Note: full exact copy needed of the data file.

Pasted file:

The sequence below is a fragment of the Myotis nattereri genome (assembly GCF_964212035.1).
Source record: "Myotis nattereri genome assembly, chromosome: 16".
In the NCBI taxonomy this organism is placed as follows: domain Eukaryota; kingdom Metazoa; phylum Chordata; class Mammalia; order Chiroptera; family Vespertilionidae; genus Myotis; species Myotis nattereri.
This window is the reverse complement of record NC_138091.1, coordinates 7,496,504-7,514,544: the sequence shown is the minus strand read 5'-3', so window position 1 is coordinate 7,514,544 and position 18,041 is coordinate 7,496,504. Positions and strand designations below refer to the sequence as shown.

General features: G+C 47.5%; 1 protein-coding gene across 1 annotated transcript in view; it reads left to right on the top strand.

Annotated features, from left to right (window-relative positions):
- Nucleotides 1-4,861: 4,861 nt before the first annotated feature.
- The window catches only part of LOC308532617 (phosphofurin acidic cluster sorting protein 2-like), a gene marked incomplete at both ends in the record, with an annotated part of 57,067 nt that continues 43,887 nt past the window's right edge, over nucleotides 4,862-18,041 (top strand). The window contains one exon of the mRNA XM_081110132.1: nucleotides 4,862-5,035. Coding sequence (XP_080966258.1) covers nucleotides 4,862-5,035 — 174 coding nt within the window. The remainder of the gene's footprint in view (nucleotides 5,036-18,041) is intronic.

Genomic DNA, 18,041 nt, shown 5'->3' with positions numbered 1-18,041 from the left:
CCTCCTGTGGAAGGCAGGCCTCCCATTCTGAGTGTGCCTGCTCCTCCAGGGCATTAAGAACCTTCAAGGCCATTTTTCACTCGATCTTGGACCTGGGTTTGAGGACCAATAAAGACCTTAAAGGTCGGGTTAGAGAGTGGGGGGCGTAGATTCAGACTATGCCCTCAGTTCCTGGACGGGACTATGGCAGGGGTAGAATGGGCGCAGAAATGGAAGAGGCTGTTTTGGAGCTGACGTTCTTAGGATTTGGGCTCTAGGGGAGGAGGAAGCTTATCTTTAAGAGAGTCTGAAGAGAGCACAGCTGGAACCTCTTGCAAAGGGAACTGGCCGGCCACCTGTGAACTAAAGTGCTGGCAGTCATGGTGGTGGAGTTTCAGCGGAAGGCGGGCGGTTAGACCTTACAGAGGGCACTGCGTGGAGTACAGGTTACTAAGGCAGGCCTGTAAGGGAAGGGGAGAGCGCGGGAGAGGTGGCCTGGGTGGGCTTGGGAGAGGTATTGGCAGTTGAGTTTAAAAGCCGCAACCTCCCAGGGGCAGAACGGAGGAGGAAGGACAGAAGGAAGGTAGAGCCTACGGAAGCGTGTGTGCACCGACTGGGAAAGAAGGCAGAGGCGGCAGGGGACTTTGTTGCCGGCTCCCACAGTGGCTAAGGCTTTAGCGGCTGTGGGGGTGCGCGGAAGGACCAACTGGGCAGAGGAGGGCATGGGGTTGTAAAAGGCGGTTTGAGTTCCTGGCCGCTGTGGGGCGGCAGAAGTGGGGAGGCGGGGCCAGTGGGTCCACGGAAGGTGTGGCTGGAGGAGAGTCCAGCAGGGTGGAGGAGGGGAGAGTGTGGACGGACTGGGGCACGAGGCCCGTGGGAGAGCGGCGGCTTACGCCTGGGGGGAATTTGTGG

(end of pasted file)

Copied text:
The sequence below is a fragment of the Myotis nattereri genome (assembly GCF_964212035.1).
Source record: "Myotis nattereri genome assembly, chromosome: 16".
In the NCBI taxonomy this organism is placed as follows: domain Eukaryota; kingdom Metazoa; phylum Chordata; class Mammalia; order Chiroptera; family Vespertilionidae; genus Myotis; species Myotis nattereri.
This window is the reverse complement of record NC_138091.1, coordinates 7,496,504-7,514,544: the sequence shown is the minus strand read 5'-3', so window position 1 is coordinate 7,514,544 and position 18,041 is coordinate 7,496,504. Positions and strand designations below refer to the sequence as shown.

General features: G+C 47.5%; 1 protein-coding gene across 1 annotated transcript in view; it reads left to right on the top strand.

Annotated features, from left to right (window-relative positions):
- Nucleotides 1-4,861: 4,861 nt before the first annotated feature.
- The window catches only part of LOC308532617 (phosphofurin acidic cluster sorting protein 2-like), a gene marked incomplete at both ends in the record, with an annotated part of 57,067 nt that continues 43,887 nt past the window's right edge, over nucleotides 4,862-18,041 (top strand). The window contains one exon of the mRNA XM_081110132.1: nucleotides 4,862-5,035. Coding sequence (XP_080966258.1) covers nucleotides 4,862-5,035 — 174 coding nt within the window. The remainder of the gene's footprint in view (nucleotides 5,036-18,041) is intronic.

Genomic DNA, 18,041 nt, shown 5'->3' with positions numbered 1-18,041 from the left:
CCTCCTGTGGAAGGCAGGCCTCCCATTCTGAGTGTGCCTGCTCCTCCAGGGCATTAAGAACCTTCAAGGCCATTTTTCACTCGATCTTGGACCTGGGTTTGAGGACCAATAAAGACCTTAAAGGTCGGGTTAGAGAGTGGGGGGCGTAGATTCAGACTATGCCCTCAGTTCCTGGACGGGACTATGGCAGGGGTAGAATGGGCGCAGAAATGGAAGAGGCTGTTTTGGAGCTGACGTTCTTAGGATTTGGGCTCTAGGGGAGGAGGAAGCTTATCTTTAAGAGAGTCTGAAGAGAGCACAGCTGGAACCTCTTGCAAAGGGAACTGGCCGGCCACCTGTGAACTAAAGTGCTGGCAGTCATGGTGGTGGAGTTTCAGCGGAAGGCGGGCGGTTAGACCTTACAGAGGGCACTGCGTGGAGTACAGGTTACTAAGGCAGGCCTGTAAGGGAAGGGGAGAGCGCGGGAGAGGTGGCCTGGGTGGGCTTGGGAGAGGTATTGGCAGTTGAGTTTAAAAGCCGCAACCTCCCAGGGGCAGAACGGAGGAGGAAGGACAGAAGGAAGGTAGAGCCTACGGAAGCGTGTGTGCACCGACTGGGAAAGAAGGCAGAGGCGGCAGGGGACTTTGTTGCCGGCTCCCACAGTGGCTAAGGCTTTAGCGGCTGTGGGGGTGCGCGGAAGGACCAACTGGGCAGAGGAGGGCATGGGGTTGTAAAAGGCGGTTTGAGTTCCTGGCCGCTGTGGGGCGGCAGAAGTGGGGAGGCGGGGCCAGTGGGTCCACGGAAGGTGTGGCTGGAGGAGAGTCCAGCAGGGTGGAGGAGGGGAGAGTGTGGACGGACTGGGGCACGAGGCCCGTGGGAGAGCGGCGGCTTACGCCTGGGGGGAATTTGTGG